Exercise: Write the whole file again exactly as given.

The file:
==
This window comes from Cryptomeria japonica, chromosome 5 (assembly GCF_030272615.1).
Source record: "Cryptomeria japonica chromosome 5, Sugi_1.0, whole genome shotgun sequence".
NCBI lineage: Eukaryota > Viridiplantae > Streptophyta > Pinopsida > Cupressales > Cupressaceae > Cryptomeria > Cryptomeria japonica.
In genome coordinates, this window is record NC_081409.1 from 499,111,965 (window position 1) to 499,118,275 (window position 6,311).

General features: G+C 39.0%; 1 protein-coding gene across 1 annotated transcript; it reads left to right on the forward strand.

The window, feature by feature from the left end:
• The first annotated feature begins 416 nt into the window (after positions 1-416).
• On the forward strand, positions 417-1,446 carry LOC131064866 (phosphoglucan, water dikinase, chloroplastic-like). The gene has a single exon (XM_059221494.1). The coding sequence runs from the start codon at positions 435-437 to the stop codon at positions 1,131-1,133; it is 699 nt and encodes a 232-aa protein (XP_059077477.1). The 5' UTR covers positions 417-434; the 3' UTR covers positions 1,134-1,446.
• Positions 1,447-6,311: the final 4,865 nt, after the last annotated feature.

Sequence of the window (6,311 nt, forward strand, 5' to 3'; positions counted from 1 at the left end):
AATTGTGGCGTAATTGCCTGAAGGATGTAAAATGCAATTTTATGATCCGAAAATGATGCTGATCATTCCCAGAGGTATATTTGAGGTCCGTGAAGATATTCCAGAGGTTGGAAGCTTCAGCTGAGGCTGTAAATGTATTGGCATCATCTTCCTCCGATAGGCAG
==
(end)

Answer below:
This window comes from Cryptomeria japonica, chromosome 5 (assembly GCF_030272615.1).
Source record: "Cryptomeria japonica chromosome 5, Sugi_1.0, whole genome shotgun sequence".
NCBI lineage: Eukaryota > Viridiplantae > Streptophyta > Pinopsida > Cupressales > Cupressaceae > Cryptomeria > Cryptomeria japonica.
In genome coordinates, this window is record NC_081409.1 from 499,111,965 (window position 1) to 499,118,275 (window position 6,311).

General features: G+C 39.0%; 1 protein-coding gene across 1 annotated transcript; it reads left to right on the forward strand.

The window, feature by feature from the left end:
• The first annotated feature begins 416 nt into the window (after positions 1-416).
• On the forward strand, positions 417-1,446 carry LOC131064866 (phosphoglucan, water dikinase, chloroplastic-like). The gene has a single exon (XM_059221494.1). The coding sequence runs from the start codon at positions 435-437 to the stop codon at positions 1,131-1,133; it is 699 nt and encodes a 232-aa protein (XP_059077477.1). The 5' UTR covers positions 417-434; the 3' UTR covers positions 1,134-1,446.
• Positions 1,447-6,311: the final 4,865 nt, after the last annotated feature.

Sequence of the window (6,311 nt, forward strand, 5' to 3'; positions counted from 1 at the left end):
AATTGTGGCGTAATTGCCTGAAGGATGTAAAATGCAATTTTATGATCCGAAAATGATGCTGATCATTCCCAGAGGTATATTTGAGGTCCGTGAAGATATTCCAGAGGTTGGAAGCTTCAGCTGAGGCTGTAAATGTATTGGCATCATCTTCCTCCGATAGGCAG